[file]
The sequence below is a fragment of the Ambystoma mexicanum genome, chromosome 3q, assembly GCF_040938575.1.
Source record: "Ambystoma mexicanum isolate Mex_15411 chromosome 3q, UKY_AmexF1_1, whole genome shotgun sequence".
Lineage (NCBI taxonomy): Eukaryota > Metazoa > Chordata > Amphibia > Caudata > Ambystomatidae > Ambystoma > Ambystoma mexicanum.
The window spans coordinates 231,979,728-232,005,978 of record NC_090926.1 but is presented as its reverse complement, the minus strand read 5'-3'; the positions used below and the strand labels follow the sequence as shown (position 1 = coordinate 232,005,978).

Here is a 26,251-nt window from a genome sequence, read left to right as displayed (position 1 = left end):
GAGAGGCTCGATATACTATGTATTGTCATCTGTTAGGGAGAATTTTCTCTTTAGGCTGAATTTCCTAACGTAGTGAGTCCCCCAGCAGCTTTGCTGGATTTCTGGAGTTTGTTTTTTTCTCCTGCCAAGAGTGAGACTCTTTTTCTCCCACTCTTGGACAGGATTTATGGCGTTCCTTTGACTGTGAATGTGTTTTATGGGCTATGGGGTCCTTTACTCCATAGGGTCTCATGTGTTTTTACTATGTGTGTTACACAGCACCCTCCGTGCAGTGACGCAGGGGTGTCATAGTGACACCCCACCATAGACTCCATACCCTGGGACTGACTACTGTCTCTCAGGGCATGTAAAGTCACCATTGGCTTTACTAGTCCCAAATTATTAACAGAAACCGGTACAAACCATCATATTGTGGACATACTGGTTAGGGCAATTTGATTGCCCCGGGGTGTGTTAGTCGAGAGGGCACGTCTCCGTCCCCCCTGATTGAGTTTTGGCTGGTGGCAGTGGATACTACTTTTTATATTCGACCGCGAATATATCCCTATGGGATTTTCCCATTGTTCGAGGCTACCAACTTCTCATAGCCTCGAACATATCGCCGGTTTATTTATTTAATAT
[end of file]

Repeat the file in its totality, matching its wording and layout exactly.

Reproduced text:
The sequence below is a fragment of the Ambystoma mexicanum genome, chromosome 3q, assembly GCF_040938575.1.
Source record: "Ambystoma mexicanum isolate Mex_15411 chromosome 3q, UKY_AmexF1_1, whole genome shotgun sequence".
Lineage (NCBI taxonomy): Eukaryota > Metazoa > Chordata > Amphibia > Caudata > Ambystomatidae > Ambystoma > Ambystoma mexicanum.
The window spans coordinates 231,979,728-232,005,978 of record NC_090926.1 but is presented as its reverse complement, the minus strand read 5'-3'; the positions used below and the strand labels follow the sequence as shown (position 1 = coordinate 232,005,978).

Here is a 26,251-nt window from a genome sequence, read left to right as displayed (position 1 = left end):
GAGAGGCTCGATATACTATGTATTGTCATCTGTTAGGGAGAATTTTCTCTTTAGGCTGAATTTCCTAACGTAGTGAGTCCCCCAGCAGCTTTGCTGGATTTCTGGAGTTTGTTTTTTTCTCCTGCCAAGAGTGAGACTCTTTTTCTCCCACTCTTGGACAGGATTTATGGCGTTCCTTTGACTGTGAATGTGTTTTATGGGCTATGGGGTCCTTTACTCCATAGGGTCTCATGTGTTTTTACTATGTGTGTTACACAGCACCCTCCGTGCAGTGACGCAGGGGTGTCATAGTGACACCCCACCATAGACTCCATACCCTGGGACTGACTACTGTCTCTCAGGGCATGTAAAGTCACCATTGGCTTTACTAGTCCCAAATTATTAACAGAAACCGGTACAAACCATCATATTGTGGACATACTGGTTAGGGCAATTTGATTGCCCCGGGGTGTGTTAGTCGAGAGGGCACGTCTCCGTCCCCCCTGATTGAGTTTTGGCTGGTGGCAGTGGATACTACTTTTTATATTCGACCGCGAATATATCCCTATGGGATTTTCCCATTGTTCGAGGCTACCAACTTCTCATAGCCTCGAACATATCGCCGGTTTATTTATTTAATAT